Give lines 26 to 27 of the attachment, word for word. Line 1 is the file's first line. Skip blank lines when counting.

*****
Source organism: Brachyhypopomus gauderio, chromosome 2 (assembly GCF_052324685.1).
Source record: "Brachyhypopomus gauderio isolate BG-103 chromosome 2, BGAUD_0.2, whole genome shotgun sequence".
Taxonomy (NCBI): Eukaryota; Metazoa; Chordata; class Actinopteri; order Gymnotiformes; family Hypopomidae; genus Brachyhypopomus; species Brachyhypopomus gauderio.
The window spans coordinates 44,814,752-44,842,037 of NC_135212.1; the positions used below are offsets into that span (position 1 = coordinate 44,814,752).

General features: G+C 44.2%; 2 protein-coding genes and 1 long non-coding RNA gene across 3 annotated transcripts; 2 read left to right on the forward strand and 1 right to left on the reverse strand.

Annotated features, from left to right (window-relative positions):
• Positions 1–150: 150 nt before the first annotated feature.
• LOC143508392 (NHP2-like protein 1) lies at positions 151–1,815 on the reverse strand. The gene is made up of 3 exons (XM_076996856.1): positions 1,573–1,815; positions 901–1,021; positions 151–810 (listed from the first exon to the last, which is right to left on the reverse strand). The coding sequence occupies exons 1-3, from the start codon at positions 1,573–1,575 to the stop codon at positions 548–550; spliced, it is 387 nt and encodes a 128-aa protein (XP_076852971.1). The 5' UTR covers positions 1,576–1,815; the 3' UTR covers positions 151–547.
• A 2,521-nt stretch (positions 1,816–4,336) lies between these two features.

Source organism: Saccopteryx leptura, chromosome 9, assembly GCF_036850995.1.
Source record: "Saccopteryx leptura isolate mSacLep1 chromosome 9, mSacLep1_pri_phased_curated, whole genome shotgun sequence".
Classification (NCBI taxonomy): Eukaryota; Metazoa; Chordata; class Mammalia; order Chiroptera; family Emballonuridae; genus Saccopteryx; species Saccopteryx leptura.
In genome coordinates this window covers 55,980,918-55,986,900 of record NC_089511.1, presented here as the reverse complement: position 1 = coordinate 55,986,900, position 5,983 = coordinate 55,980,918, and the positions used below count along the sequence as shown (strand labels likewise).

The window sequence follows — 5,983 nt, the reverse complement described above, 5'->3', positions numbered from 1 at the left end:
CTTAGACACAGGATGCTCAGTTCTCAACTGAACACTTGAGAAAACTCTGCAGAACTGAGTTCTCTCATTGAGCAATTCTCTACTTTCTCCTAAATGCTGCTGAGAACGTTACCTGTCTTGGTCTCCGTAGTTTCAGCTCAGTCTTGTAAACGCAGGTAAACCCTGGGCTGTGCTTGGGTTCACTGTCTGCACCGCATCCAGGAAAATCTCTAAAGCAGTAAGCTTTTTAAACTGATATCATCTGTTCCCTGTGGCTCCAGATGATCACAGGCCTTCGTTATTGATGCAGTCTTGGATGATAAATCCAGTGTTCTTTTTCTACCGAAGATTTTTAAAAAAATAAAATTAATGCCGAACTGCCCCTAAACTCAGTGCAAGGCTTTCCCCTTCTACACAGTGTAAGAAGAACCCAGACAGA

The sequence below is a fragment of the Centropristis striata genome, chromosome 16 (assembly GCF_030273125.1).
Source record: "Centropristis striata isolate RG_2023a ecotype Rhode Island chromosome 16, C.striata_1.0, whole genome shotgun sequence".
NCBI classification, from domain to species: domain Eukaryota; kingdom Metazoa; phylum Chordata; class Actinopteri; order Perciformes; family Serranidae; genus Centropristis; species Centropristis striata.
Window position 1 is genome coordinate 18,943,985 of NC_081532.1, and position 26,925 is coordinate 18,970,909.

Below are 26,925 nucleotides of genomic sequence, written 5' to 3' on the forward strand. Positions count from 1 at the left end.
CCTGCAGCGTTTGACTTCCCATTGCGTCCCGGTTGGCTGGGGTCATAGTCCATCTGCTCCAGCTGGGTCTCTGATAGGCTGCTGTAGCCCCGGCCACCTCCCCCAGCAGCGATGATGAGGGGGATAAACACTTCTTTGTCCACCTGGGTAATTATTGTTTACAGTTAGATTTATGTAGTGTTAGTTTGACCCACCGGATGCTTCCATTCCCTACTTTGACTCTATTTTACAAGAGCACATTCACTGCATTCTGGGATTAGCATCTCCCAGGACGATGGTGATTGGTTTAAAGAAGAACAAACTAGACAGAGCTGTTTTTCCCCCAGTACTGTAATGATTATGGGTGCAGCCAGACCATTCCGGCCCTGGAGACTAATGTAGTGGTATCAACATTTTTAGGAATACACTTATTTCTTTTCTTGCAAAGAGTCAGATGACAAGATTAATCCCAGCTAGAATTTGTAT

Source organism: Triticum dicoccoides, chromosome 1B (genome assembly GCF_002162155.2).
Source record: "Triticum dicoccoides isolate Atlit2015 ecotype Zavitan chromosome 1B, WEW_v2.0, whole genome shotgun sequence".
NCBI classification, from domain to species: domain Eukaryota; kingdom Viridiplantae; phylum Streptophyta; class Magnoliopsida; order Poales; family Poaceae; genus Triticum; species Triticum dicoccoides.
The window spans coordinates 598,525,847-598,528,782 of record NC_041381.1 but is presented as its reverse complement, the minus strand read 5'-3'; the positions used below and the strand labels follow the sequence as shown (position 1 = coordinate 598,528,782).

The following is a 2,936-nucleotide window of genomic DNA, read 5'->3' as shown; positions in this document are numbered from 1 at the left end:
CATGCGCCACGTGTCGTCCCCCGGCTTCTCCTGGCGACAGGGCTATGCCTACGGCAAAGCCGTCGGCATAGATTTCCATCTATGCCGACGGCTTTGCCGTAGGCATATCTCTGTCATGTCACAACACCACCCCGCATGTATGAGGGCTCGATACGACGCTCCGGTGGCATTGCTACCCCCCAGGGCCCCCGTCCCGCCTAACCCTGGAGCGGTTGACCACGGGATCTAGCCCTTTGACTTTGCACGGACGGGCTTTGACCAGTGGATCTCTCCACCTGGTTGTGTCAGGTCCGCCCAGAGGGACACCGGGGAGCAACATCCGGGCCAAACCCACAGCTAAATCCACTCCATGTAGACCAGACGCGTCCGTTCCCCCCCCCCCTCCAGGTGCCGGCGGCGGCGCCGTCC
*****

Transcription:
The following is a 2,936-nucleotide window of genomic DNA, read 5'->3' as shown; positions in this document are numbered from 1 at the left end:
CATGCGCCACGTGTCGTCCCCCGGCTTCTCCTGGCGACAGGGCTATGCCTACGGCAAAGCCGTCGGCATAGATTTCCATCTATGCCGACGGCTTTGCCGTAGGCATATCTCTGTCATGTCACAACACCACCCCGCATGTATGAGGGCTCGATACGACGCTCCGGTGGCATTGCTACCCCCCAGGGCCCCCGTCCCGCCTAACCCTGGAGCGGTTGACCACGGGATCTAGCCCTTTGACTTTGCACGGACGGGCTTTGACCAGTGGATCTCTCCACCTGGTTGTGTCAGGTCCGCCCAGAGGGACACCGGGGAGCAACATCCGGGCCAAACCCACAGCTAAATCCACTCCATGTAGACCAGACGCGTCCGTTCCCCCCCCCCCTCCAGGTGCCGGCGGCGGCGCCGTCC